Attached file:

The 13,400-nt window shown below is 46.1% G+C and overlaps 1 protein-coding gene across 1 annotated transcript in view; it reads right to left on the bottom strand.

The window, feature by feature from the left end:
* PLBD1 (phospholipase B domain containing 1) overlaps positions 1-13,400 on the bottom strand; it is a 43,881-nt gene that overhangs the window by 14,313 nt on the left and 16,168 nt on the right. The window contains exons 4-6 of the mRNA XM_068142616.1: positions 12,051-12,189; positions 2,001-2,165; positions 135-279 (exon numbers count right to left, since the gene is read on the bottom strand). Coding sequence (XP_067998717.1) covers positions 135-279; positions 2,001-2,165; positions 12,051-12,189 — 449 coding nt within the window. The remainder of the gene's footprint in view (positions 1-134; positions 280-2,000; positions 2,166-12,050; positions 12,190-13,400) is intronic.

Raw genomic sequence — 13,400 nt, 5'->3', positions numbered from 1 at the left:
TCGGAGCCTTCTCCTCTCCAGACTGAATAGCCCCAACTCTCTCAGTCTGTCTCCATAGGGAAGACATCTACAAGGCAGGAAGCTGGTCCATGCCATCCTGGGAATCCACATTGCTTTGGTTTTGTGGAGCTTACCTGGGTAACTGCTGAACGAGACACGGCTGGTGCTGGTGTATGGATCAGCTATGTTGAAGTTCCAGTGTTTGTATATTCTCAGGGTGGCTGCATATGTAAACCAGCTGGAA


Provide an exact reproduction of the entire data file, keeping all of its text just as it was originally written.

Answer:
The 13,400-nt window shown below is 46.1% G+C and overlaps 1 protein-coding gene across 1 annotated transcript in view; it reads right to left on the bottom strand.

The window, feature by feature from the left end:
* PLBD1 (phospholipase B domain containing 1) overlaps positions 1-13,400 on the bottom strand; it is a 43,881-nt gene that overhangs the window by 14,313 nt on the left and 16,168 nt on the right. The window contains exons 4-6 of the mRNA XM_068142616.1: positions 12,051-12,189; positions 2,001-2,165; positions 135-279 (exon numbers count right to left, since the gene is read on the bottom strand). Coding sequence (XP_067998717.1) covers positions 135-279; positions 2,001-2,165; positions 12,051-12,189 — 449 coding nt within the window. The remainder of the gene's footprint in view (positions 1-134; positions 280-2,000; positions 2,166-12,050; positions 12,190-13,400) is intronic.

Raw genomic sequence — 13,400 nt, 5'->3', positions numbered from 1 at the left:
TCGGAGCCTTCTCCTCTCCAGACTGAATAGCCCCAACTCTCTCAGTCTGTCTCCATAGGGAAGACATCTACAAGGCAGGAAGCTGGTCCATGCCATCCTGGGAATCCACATTGCTTTGGTTTTGTGGAGCTTACCTGGGTAACTGCTGAACGAGACACGGCTGGTGCTGGTGTATGGATCAGCTATGTTGAAGTTCCAGTGTTTGTATATTCTCAGGGTGGCTGCATATGTAAACCAGCTGGAA